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Spencer Shops and the Southern Railway
Since the 1830s, almost 150 predecessor railway lines were combined, and recombined to become the Southern Railway in 1894. In 1982, the line was combined with the Norfolk & Western Railway to form Norfolk Southern Corporation. The earliest predecessor line was the nine-mile South Carolina Canal & Rail Road Co., which was chartered in December 1827. On Christmas Day 1830, the nation's first regularly scheduled passenger train, the "Best Friend of Charleston" began operations. By 1833, its 136-mile line to Hamburg, S.C., was the longest in the world.
The Southern Railway and its predecessors were innovators in the industry. The South Carolina Canal & Rail Road Co., not only was the first to carry passengers, but also U.S. troops and mail on steam-powered trains, and was the first to operate at night.
Railway networks spread across the South and across the Mountains. By 1857, Charleston and Memphis were linked. Expansion was halted at the beginning of the Civil War, which was the first war to use the railroads to advantage. The war left southern economies devastated, but the railroads were a priority and were repaired to operate again.
The Southern Railway was formed in 1894 as a combination of the Richmond & Danville system and the East Tennessee, Virginia & Georgia Railroad. Of the 4,400 miles of line it operated, the company owned two-thirds and held leases, operating agreements and stock ownership on the rest. They also controlled several other lines in Alabama, Georgia, and Florida.
The Southern Railway's first president, Samuel Spencer, continued to expand the network. During his 12-year presidency, he changed the focus of the company's service from dependence on tobacco and cotton and towards industrial development. The railway enlarged the shops at Knoxville and Atlanta, and purchased more equipment to handle heavy repairs. Spencer reported that "one additional large shop may be necessary" on the eastern main line between Washington and Atlanta. At the time, it was advisable for trains to switch locomotives to be refueled, inspected for damage and wear, and repaired as needed every 150 miles. Locating a major shop facility halfway between the two cities with smaller terminals at the quarter marks, Southern could divide the Washington to Atlanta run into four segments of about 160 miles each.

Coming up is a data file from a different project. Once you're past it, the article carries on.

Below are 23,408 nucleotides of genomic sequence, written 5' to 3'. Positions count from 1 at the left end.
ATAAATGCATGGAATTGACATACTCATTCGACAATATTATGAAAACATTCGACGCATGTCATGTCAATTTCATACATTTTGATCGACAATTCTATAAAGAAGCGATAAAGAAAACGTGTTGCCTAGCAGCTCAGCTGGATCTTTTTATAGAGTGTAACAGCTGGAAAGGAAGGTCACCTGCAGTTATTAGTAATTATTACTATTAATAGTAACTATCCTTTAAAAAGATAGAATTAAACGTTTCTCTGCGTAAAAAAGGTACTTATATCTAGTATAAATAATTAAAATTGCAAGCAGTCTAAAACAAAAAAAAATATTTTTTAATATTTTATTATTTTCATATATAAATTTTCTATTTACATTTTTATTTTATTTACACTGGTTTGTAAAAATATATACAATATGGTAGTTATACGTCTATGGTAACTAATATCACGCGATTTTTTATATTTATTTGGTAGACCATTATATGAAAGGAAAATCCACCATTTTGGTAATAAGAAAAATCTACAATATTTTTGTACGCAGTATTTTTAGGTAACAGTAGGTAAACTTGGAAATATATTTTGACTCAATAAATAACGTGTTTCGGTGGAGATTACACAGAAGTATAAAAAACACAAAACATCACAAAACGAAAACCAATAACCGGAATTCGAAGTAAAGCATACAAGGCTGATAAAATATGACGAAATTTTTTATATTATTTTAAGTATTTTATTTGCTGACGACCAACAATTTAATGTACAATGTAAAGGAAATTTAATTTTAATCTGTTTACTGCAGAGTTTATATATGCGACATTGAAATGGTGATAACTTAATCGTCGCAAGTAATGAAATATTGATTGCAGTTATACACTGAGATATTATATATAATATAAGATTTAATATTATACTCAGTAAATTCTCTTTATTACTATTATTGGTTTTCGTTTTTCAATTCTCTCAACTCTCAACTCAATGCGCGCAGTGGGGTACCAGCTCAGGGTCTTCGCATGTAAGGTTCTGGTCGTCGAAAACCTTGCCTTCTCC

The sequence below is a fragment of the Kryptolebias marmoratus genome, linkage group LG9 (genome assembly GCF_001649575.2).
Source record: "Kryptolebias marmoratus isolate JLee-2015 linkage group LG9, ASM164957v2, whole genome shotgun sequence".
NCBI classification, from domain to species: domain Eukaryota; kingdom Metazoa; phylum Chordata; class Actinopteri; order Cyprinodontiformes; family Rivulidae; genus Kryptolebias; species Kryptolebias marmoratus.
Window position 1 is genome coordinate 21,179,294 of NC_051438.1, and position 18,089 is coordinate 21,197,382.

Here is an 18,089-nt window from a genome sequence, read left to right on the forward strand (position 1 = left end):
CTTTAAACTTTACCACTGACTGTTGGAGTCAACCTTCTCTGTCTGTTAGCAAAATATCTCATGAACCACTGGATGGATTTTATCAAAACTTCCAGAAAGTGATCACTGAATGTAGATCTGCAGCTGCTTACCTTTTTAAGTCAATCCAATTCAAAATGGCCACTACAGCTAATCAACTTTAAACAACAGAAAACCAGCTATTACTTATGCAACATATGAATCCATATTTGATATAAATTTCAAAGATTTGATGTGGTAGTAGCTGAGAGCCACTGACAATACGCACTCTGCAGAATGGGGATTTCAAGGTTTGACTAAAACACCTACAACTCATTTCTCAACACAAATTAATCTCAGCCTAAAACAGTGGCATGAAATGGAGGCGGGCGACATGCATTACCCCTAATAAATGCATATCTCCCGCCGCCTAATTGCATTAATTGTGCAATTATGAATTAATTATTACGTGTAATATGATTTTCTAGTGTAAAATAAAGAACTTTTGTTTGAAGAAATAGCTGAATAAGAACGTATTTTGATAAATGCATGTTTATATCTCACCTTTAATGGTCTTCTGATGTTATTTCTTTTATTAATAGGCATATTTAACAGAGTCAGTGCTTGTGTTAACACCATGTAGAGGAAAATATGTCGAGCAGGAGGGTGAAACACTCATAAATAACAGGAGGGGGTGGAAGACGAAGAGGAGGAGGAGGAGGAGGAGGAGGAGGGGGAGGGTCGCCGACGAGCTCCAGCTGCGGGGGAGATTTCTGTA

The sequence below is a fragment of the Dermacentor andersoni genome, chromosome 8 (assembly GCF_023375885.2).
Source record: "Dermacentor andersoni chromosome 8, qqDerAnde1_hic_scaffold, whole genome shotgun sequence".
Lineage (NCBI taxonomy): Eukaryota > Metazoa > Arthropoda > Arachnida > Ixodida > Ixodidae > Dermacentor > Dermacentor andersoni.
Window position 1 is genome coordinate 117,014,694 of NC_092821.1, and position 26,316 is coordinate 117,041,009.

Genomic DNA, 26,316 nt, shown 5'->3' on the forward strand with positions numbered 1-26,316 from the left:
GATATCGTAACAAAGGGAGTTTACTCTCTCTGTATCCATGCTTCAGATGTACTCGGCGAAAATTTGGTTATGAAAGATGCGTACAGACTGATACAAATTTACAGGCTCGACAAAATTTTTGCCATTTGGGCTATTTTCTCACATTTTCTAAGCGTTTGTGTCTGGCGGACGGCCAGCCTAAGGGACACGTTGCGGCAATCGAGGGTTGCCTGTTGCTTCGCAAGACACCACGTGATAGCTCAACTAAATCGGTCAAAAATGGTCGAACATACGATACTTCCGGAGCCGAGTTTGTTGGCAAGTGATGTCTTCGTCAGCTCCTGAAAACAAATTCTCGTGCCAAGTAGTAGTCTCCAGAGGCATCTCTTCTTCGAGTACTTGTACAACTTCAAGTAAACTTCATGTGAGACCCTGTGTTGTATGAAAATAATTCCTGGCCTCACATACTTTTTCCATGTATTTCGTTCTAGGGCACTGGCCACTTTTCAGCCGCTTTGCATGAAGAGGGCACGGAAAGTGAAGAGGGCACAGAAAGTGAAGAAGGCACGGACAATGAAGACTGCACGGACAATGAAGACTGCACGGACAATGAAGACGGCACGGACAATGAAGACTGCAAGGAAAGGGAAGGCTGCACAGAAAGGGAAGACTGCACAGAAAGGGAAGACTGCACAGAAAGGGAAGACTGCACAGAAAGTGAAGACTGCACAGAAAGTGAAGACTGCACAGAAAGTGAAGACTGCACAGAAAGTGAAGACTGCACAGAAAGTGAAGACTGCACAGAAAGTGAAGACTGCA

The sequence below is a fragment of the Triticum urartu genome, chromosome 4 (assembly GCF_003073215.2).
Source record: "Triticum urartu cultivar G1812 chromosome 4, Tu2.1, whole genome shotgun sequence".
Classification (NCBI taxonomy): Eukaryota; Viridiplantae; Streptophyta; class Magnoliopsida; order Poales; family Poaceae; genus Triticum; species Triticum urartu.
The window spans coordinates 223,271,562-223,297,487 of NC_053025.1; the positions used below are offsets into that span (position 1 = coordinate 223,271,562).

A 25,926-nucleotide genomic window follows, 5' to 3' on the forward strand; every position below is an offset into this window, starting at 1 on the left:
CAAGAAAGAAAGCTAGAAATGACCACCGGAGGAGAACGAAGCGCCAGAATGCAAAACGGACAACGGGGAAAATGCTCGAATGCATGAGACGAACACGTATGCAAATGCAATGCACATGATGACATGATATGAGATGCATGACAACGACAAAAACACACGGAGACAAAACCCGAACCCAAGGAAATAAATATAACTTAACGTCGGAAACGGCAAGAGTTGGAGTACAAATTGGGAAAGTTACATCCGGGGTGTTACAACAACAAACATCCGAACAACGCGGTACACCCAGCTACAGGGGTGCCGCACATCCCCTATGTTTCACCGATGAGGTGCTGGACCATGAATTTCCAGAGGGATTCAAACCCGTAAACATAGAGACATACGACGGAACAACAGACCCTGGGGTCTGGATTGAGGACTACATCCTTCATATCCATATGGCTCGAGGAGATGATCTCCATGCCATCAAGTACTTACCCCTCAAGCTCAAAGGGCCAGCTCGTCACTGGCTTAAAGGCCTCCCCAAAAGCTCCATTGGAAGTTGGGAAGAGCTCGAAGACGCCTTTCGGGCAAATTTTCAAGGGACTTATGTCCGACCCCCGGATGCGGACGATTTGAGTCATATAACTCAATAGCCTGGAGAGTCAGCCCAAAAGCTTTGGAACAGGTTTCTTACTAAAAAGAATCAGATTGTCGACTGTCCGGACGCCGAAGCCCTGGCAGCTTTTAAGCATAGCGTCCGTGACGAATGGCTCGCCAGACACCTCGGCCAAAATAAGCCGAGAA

In late 1895 the public became aware that Southern was looking for a location near the midpoint to build a shops facility that would bring hundreds of new jobs. Many assumed Charlotte would be the logical choice for the project. However, John Steele Henderson of Rowan County, one of Rowan's most prominent citizens and the county's largest landholder did all within his power to change this. An ardent supporter of industrial development, Henderson entered into negotiations with Southern officials. He would secretly buy land for the new shop and sell it to the railroad at or near his costs. It is also rumored that Henderson promised that he could save the company the cost of city taxes by preventing the city limits of Salisbury from encompassing this site. He began in 1896 by buying large tracts of land directly on Southern’s main line just north of Salisbury. He accumulated 162.2 acres and sold 141 acres to the railroad at about the price he had paid. He later sold more land to the railway when they needed to expand, but this time it was at a significant profit.
On March 23, 1896 workmen began turning over the land to build the shops in the subsequent months. Less than, five months later on August 19, the shops began operating. Samuel Spencer presided at the opening ceremonies. The shops and the town that grew up around them were named for Spencer.
In 1953, Southern Railway became the first major railroad in the United States to convert totally to diesel-powered locomotives, and the Spencer Shops were no longer needed for locomotive repair and used the facility for a time for diesel repair. In 1979, the Southern Railway moved all operations to the Linwood Yard, just north of Spencer. In 1977 and again in 1979, the Southern Railway donated the shops to the State of North Carolina for the use as the North Carolina Transportation Museum.
North Carolina Transportation Museum http://www.nctrans.org/
Spencer History http://www.gorowan.com/spencer/
Norfolk Southern Corporate History http://www.nscorp.com/nscorphtml/heritage/history.html